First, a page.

D.A. Carson has some helpful ideas on how to manage generational conflict in ministry. He considers two groups: the older generation (40 and above) and the younger generation (under 40) and asks, “How, ideally, how should both sides act so as to honor Christ and advance the gospel?” The following are excerpts from his four answers:
- Listen to criticism in a non-defensive way. This needs to be done on both sides of the divide. It is easy to label criticism as hostile or non-empathetic and write it off. Nevertheless the path of wisdom is to try to discern what validity the criticism may have and learn from it.
- Be prepared to ask the question, “What are we doing in our church, especially in our public meetings, that is not mandated by Scripture and that may, however unwittingly, be functioning as a barrier to getting the gospel out?” That question is of course merely another way of probing the extent to which tradition has trumped Scripture. There is no value in changing a tradition merely for the sake of changing a tradition. The two tests buried in my question must be rigorously observed: (a) Is the tradition itself mandated by Scripture, or, in all fairness, is its connection with Scripture highly dubious? (b) Is the tradition helpful only to the traditionalists, while getting in the way of outreach?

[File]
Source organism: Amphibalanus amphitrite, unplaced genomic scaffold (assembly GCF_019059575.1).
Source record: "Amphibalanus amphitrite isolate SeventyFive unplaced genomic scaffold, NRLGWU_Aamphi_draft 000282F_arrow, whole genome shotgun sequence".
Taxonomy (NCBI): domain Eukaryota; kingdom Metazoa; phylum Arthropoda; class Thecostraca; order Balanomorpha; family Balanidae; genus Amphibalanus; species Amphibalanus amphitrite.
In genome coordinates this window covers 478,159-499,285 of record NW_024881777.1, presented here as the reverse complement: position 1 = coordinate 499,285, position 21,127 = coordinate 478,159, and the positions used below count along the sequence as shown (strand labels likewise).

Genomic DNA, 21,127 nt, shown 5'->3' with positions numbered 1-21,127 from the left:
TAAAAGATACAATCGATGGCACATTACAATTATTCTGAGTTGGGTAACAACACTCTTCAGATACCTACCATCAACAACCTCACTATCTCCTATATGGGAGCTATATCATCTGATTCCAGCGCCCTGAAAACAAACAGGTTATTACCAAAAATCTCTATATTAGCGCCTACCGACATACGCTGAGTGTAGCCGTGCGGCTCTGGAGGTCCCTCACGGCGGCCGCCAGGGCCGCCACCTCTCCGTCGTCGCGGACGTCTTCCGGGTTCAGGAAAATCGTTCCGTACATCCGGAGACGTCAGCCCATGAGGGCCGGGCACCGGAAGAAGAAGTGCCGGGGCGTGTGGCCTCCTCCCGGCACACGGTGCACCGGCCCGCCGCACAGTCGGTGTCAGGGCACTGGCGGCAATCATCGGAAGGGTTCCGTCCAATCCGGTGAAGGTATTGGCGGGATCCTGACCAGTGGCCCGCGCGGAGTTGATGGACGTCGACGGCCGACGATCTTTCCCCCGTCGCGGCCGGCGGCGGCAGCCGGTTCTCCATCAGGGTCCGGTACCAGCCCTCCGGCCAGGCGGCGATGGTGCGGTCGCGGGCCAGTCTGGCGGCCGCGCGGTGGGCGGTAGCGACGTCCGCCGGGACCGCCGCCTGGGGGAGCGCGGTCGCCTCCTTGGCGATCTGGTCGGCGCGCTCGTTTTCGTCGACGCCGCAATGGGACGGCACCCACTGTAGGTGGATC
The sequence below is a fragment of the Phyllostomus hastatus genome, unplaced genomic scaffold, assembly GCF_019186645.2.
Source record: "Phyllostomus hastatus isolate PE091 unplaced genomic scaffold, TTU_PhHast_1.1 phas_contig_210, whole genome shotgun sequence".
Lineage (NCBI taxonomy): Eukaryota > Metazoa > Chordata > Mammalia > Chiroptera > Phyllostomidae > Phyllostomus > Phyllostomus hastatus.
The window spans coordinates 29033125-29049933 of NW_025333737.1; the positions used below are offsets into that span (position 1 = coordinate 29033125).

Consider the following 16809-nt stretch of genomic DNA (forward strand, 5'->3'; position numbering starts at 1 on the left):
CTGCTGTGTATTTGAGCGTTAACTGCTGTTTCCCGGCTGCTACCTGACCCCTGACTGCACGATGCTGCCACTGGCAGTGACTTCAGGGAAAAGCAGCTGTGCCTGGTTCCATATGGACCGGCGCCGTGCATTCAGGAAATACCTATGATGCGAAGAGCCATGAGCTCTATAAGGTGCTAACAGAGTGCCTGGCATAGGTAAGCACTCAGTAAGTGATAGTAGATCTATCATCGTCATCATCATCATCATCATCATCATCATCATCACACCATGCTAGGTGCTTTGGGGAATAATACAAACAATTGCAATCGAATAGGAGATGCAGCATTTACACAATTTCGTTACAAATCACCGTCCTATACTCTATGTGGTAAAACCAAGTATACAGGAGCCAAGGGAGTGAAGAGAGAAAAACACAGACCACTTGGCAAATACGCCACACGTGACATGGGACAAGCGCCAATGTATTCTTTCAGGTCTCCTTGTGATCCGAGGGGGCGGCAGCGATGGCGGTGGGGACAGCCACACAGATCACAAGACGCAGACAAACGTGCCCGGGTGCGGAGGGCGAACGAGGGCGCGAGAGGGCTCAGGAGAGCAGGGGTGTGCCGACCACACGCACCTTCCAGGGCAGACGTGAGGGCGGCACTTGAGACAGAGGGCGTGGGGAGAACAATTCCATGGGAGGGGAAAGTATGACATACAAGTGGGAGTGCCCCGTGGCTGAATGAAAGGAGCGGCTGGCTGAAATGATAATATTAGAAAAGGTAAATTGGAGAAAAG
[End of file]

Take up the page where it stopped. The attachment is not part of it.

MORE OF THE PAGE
- Always focus most attention on the most important things, what Paul calls the matters of first importance—and that means the gospel, with all its rich intertwinings, its focus on Christ and his death and resurrection, its setting people right with God and its power to transform.
- Work hard at developing and fostering good relations with those from the other generation. This means meeting with them, even if, initially at least, you don’t like them. It means listening patiently, explaining a different point of view with gentleness.
For those of us who have the privilege of pastoring or attending an intergenerational church, this essay is full of biblical wisdom. Bridging the generational divides in our churches is hard work, but a necessary labor in the cause of Christ.
To read the whole thing, go here.